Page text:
MINNEAPOLIS (AP) — Two University of Minnesota students are launching a prescription drug repository program to redistribute unused medications to people who are struggling to pay for their medicine.
Rowan Mahon and Hannah Van Ochten, both students in the university's College of Pharmacy, were behind the bill to set up the repository, which will begin next year, Minnesota Public Radio reported . Gov. Tim Walz approved a state health and human services budget that included the measure this spring.
The new law allows care facilities to send unused pills to a central repository, where they'll undergo safety checks.
Mahon said the medicine can't be expired or show signs of tampering.
Once cleared for use, the drugs can be distributed at reduced prices for people in need.
Leftover medicine generally comes from long-term care facilities, where drugs are often packaged in single-use blister packs. The packs can contain enough medication to last between two and four weeks. If a prescription changes or a patient dies, the centers have to get rid of unused packets.
"In a lot of places, (they) punch all of these medications out, and flush them down the toilet, or incinerate them or put them in landfills, essentially," Van Ochten said. "If the nurse only administers one pill out of these blister packs, the whole thing has to get thrown away."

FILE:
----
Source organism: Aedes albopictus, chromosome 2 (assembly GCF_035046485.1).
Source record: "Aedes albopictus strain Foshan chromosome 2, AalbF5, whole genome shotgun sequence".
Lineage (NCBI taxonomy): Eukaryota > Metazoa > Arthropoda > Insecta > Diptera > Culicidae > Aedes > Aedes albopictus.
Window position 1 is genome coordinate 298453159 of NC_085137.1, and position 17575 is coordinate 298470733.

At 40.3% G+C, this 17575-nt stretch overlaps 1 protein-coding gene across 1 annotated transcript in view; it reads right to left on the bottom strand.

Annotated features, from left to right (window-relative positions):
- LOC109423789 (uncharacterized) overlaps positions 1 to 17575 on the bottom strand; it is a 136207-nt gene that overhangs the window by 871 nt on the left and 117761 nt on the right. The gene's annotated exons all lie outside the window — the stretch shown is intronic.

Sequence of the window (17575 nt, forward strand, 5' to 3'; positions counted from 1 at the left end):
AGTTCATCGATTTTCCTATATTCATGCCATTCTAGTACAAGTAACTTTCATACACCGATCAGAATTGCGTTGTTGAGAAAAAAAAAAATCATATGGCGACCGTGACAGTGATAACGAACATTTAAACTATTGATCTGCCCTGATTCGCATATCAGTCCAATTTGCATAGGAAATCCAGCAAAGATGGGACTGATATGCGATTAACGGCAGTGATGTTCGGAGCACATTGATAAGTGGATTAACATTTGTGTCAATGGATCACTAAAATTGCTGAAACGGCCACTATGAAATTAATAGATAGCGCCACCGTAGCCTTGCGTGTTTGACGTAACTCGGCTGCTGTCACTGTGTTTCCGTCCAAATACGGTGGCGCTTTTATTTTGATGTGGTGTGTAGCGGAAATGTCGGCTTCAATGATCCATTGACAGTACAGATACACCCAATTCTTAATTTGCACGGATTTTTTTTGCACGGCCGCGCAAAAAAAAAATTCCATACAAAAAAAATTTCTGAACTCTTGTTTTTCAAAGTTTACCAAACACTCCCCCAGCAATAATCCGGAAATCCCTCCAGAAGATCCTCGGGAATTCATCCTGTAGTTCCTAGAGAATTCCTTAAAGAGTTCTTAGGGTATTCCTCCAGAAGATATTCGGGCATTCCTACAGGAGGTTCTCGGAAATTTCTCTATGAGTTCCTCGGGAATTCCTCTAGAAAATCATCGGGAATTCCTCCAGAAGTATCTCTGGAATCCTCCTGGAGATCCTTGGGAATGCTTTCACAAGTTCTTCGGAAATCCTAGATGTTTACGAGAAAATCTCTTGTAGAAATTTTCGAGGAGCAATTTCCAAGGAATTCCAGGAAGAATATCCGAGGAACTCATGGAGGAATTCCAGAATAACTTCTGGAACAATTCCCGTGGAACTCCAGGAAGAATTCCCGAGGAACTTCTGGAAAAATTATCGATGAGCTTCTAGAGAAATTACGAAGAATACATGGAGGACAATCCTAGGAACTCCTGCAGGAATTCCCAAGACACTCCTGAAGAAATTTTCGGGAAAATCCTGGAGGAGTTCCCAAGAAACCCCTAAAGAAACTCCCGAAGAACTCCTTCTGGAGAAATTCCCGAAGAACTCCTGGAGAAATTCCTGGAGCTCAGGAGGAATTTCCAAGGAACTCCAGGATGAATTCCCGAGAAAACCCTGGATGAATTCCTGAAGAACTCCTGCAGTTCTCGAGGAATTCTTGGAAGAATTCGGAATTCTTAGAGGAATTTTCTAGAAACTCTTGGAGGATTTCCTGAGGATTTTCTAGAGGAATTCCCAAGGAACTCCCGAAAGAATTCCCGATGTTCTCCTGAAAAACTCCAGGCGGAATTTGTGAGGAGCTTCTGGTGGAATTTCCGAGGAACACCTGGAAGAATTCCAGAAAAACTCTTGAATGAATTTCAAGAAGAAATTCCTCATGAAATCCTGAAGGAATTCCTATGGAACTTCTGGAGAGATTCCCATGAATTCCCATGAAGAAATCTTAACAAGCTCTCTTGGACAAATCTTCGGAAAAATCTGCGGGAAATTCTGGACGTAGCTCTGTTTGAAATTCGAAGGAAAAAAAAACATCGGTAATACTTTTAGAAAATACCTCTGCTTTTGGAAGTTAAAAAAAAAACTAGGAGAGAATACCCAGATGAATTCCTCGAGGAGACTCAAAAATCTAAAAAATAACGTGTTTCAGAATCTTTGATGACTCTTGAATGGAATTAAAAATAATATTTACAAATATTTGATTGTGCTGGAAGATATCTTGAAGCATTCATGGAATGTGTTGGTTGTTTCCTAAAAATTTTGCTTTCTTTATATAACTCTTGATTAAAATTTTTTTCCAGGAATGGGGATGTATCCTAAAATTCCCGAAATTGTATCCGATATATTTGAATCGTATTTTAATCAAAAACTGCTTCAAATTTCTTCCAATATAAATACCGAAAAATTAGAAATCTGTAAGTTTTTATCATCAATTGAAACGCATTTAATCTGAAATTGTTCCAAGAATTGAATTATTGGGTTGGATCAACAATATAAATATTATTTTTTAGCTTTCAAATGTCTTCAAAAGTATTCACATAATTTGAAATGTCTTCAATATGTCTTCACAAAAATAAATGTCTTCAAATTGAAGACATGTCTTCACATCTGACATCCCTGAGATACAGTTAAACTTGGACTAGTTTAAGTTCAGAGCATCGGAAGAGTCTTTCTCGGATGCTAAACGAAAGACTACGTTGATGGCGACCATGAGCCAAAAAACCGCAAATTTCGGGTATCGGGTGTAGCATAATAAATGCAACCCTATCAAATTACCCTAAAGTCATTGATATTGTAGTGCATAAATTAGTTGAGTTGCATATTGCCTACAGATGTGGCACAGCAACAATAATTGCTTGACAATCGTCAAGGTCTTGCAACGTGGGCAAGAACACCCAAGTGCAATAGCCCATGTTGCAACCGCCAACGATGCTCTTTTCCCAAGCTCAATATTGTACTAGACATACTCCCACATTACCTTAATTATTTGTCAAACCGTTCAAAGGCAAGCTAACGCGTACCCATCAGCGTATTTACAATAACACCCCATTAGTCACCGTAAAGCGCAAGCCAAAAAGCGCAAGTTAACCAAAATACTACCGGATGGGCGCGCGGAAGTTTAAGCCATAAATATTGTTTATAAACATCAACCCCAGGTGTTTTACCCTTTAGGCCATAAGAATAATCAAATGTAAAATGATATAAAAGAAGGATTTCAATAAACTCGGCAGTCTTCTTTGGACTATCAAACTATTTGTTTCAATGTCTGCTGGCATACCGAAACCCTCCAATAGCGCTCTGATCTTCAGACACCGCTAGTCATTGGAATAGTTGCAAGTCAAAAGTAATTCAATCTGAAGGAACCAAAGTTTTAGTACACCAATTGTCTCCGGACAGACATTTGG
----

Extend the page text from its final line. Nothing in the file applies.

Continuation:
Cody Wiberg, executive director of the Minnesota Board of Pharmacy, said the state previously had a drug repository focused on medication for cancer patients. But the law was restrictive and few hospitals could participate, Wiberg said.
"With the increase in drug prices over the last five or six years, you're once again starting to get people who can't afford their medication," he said. "There's more of a need for it now."
Minnesota lawmakers removed funding from the budget bill to make the measure less controversial, so Mahon is applying for grants and fundraising to get the program off the ground. The Board of Pharmacy estimates that the project's costs will be low in the early phases.
The program costs could eventually be covered by revenue generated from selling the medications, according to the board.